Mural Arts Phillies
David McShane Miles Kennedy/Phillies

Mural artist David McShane (center) paints with Mike Schmidt (left) and Jimmy Rollins (right). McShane had Phillies players and fans paint portions of the recently unveiled Mural Arts Program Phillies Mural at 24th and Walnut streets.

August 05, 2015

Meet the man behind the Phillies mural (who's about to paint Pope 'Frank')

Celebrated artist reflects on his 'dream project' and upcoming portrayal of a certain religious figure

David McShane had a moment of introspection last Saturday.

Flanking him on stage at the dedication ceremony that afternoon for his latest mural were Phillies idol Mike Schmidt and "Whiz Kid" Curt Simmons. In front of McShane, meanwhile, was a crowd of 400 people -- a horde of onlookers not just angling their heads for a look at the mural he'd created, he realized, but for a look at him

I did it, he thought.

Because, frankly, not every mural unveiling feels so glamorous.

"I go from project to project and don't often get to take it all in when it's done, but it was hard not to at that dedication," McShane told PhillyVoice. "That moment, I was able to take it in and say, ‘Wow, we did something big here.' Looking over at an eight-story building and seeing a colorful image that captures a lot of memories for people. ... That’s a nice feeling to have."

The Phillies Mural, theoretically in the works since the Phillies won the World Series in 2008, is the longest mural project McShane has worked on since first tackling the North Philadelphia Tribute to Jackie Robinson Mural in 1997. It's also a major cultural accomplishment for someone who knows the mural will delight Phillies fans (and taunt critics) for decades to come.

McShane, a Phillies fan practically since conception, first started painting with his twin brother when he was a child. Two of eight kids growing up in Audubon, Camden County, with a dad who was a plumber and a mother who stayed at home to raise her children, their art-making came from a place of busy-keeping and resourcefulness until it blossomed later on in life -- first in high school, when McShane's art teacher let him paint murals in the school, and again when he stepped out of La Salle University with a bachelor's degree in pre-med but a lingering itch for art.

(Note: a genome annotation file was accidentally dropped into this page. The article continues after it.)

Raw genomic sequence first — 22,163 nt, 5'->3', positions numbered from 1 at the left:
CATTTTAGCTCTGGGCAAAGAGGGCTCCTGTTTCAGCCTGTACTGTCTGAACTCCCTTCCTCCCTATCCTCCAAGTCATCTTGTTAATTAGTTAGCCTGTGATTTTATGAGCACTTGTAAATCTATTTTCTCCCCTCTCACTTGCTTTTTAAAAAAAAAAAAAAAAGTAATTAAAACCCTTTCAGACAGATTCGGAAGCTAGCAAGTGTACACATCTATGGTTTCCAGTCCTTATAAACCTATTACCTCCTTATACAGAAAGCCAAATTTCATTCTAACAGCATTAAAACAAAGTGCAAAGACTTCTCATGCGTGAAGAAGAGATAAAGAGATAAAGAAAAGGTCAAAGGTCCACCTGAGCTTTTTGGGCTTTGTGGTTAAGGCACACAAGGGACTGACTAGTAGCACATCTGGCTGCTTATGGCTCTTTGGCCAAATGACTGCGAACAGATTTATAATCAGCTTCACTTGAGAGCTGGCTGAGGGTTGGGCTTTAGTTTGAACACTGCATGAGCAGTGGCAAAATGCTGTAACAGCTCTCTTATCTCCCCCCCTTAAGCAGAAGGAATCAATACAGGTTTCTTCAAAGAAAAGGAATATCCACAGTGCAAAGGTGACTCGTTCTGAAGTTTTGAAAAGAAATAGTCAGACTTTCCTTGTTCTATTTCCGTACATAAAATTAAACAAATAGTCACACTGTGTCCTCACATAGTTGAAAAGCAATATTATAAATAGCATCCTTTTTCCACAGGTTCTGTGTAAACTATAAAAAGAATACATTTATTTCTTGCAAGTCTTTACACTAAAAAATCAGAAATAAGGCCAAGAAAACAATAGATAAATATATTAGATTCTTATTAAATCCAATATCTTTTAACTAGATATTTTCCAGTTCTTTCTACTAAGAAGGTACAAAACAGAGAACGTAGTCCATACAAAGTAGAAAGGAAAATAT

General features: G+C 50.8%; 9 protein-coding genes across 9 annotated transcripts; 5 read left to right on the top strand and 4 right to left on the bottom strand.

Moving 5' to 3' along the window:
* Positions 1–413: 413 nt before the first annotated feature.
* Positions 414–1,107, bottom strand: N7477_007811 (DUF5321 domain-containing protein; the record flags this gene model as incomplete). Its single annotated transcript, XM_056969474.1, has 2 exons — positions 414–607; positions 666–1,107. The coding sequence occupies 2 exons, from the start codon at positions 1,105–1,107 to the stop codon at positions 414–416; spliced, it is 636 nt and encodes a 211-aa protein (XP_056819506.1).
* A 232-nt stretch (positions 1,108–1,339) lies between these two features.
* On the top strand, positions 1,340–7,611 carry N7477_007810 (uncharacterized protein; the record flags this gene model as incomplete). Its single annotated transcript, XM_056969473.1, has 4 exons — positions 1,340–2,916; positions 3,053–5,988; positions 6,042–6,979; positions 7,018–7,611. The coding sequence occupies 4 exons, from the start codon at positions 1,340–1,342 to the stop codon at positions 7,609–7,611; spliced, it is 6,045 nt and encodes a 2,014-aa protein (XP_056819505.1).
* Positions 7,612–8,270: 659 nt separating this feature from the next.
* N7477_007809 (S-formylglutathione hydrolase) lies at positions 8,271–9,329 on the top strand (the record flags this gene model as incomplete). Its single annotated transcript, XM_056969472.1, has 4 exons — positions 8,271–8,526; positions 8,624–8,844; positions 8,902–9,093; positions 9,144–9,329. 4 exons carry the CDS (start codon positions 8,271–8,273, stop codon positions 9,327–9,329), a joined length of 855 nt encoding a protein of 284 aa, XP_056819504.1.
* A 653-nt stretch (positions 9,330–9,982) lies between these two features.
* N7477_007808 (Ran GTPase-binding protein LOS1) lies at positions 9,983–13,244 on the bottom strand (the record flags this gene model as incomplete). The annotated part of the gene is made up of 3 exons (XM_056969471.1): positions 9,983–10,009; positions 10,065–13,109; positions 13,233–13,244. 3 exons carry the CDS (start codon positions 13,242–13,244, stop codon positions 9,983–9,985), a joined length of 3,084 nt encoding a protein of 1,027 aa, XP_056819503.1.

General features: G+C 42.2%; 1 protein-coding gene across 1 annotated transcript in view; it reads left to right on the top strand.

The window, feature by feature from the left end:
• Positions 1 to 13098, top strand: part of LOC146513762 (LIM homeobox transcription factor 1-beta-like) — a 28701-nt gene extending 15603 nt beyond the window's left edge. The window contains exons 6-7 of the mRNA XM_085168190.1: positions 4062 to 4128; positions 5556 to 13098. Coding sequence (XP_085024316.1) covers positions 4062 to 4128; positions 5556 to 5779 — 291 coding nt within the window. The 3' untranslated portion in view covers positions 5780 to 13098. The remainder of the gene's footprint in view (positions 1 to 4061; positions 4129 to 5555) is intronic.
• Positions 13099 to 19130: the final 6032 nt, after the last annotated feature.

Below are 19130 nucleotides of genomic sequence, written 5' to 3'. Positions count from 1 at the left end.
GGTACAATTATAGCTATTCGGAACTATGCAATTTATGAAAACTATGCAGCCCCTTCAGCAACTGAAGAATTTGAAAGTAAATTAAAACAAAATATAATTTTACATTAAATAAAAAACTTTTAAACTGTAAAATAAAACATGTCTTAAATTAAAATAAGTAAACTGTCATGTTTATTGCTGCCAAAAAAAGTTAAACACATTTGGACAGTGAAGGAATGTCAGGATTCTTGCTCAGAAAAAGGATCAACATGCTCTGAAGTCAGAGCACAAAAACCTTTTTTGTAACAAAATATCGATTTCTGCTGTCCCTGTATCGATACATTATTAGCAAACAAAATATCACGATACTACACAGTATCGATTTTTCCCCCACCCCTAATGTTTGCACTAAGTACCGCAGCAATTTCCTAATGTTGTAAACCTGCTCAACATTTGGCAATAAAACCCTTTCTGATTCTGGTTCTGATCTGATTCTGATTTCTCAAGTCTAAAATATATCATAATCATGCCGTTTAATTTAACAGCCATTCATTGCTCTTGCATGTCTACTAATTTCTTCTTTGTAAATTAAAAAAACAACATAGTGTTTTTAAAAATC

From there, he took his talent to the Pennsylvania Academy of the Fine Arts and, still a Phillies fan, continued making baseball paintings in his spare time. When the opportunity for the Robinson mural surfaced with the Mural Arts Program, he used those pieces as showcases and has since made a whole slew of sports murals citywide. 

But as humbling as the Robinson mural was, nothing compared to making the Mural Arts Program's Phillies Mural.

"This was a real dream project for me," he said.

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Phillies fans celebrate the new Phillies Mural at the dedication ceremony on Saturday, Aug. 1. Miles Kennedy / Phillies

McShane spent the past six years working hard and nerding out over the mural, which covers eight stories of a 24th and Walnut streets building and overlooks the Schuylkill River. It was an elongated process of painting, obtaining permission to use the eight-story wall and getting feedback from fans and players.